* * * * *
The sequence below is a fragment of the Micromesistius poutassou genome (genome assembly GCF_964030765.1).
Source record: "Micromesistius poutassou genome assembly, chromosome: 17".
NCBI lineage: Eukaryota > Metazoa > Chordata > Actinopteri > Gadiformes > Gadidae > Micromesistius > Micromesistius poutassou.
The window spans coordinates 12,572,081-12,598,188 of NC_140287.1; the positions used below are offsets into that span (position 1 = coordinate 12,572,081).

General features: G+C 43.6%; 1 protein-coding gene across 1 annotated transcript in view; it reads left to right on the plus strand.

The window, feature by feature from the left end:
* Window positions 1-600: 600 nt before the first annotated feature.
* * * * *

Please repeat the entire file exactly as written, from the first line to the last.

The sequence below is a fragment of the Micromesistius poutassou genome (genome assembly GCF_964030765.1).
Source record: "Micromesistius poutassou genome assembly, chromosome: 17".
NCBI lineage: Eukaryota > Metazoa > Chordata > Actinopteri > Gadiformes > Gadidae > Micromesistius > Micromesistius poutassou.
The window spans coordinates 12,572,081-12,598,188 of NC_140287.1; the positions used below are offsets into that span (position 1 = coordinate 12,572,081).

General features: G+C 43.6%; 1 protein-coding gene across 1 annotated transcript in view; it reads left to right on the plus strand.

The window, feature by feature from the left end:
* Window positions 1-600: 600 nt before the first annotated feature.